No way! In fact, I have never owned a Cricut cartridge. You can shop cartridges and fonts individually, or you can get a Cricut Access subscription. When you subscribe to a Cricut Access monthly OR yearly membership plan (that you can cancel anytime), you get instant access to the Cricut Image Library of over 30,000 non-licensed images, 1,000 Make It Now projects, and 370 fonts!! With a subscription, you also get additional benefits of unlimited use of those images and fonts, as well as discounts on purchases made on the Cricut website. Once you've subscribed, you can see the green "a" Cricut Access symbol next to all those available images, fonts, and projects in Design Space and get to work!
Now, let's get to making the best part of the sign!! Open up the Welcome Sign canvas that I've saved for you so you don't have to go searching for the image in the Cricut Image Library (which IS available with Cricut Access, by the way). If you use the same wooden board I used, the image is also already sized to fit. All you have to do is click "GO"!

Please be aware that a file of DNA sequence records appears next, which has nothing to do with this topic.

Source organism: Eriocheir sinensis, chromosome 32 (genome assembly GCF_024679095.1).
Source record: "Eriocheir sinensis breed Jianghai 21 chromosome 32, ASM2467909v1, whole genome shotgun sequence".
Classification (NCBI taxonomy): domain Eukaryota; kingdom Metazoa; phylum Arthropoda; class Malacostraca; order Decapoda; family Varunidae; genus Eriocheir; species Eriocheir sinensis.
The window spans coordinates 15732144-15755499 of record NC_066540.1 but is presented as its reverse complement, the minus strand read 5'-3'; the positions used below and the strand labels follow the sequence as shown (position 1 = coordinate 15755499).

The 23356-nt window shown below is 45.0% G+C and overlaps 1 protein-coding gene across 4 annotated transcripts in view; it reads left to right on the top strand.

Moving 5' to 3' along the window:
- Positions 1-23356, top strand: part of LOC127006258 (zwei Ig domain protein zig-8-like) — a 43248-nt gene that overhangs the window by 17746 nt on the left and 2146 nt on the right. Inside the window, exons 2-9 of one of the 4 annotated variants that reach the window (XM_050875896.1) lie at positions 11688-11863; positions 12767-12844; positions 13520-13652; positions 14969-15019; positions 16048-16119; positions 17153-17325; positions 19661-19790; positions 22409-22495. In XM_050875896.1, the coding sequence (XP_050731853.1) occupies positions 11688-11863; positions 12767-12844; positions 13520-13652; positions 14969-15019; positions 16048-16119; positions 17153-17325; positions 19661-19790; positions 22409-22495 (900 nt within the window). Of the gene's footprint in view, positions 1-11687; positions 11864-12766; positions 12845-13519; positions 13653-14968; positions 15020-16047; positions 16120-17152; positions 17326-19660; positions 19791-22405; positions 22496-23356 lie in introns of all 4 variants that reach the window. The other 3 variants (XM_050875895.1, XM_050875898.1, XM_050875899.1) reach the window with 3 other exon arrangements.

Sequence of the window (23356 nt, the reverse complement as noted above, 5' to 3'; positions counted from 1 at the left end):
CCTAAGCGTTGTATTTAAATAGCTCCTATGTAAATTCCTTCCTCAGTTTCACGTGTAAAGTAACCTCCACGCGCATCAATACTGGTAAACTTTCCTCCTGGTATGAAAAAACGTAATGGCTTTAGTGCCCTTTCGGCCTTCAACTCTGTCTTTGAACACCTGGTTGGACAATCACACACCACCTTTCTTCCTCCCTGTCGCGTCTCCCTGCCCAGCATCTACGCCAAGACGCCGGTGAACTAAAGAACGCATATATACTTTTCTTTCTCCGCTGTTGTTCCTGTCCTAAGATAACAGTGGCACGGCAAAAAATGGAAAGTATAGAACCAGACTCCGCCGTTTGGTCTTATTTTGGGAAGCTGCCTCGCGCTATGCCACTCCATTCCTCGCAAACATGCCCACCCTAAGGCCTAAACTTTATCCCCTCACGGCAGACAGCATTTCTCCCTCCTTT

The program guides you through each step to successfully cut your project. From changing the material setting to cutting, the Design Space program is easy to use. Another great feature with the Cricut Explore Air 2 is that you can cut vinyl in Fast Mode if you're in a hurry. Just check the box!
The next step is to adjust the Smart Set dial to point at vinyl (whatever material you will be cutting). You'll see in the program what the dial is currently set to, so there's no worry. Don't see your material in the circle? Set the dial to "custom" and you can choose your material from a dropdown list under the "Set" step.
The dial saves the headache of having to manually adjust the blade depth or speed settings, and you to get the perfect cut the first time!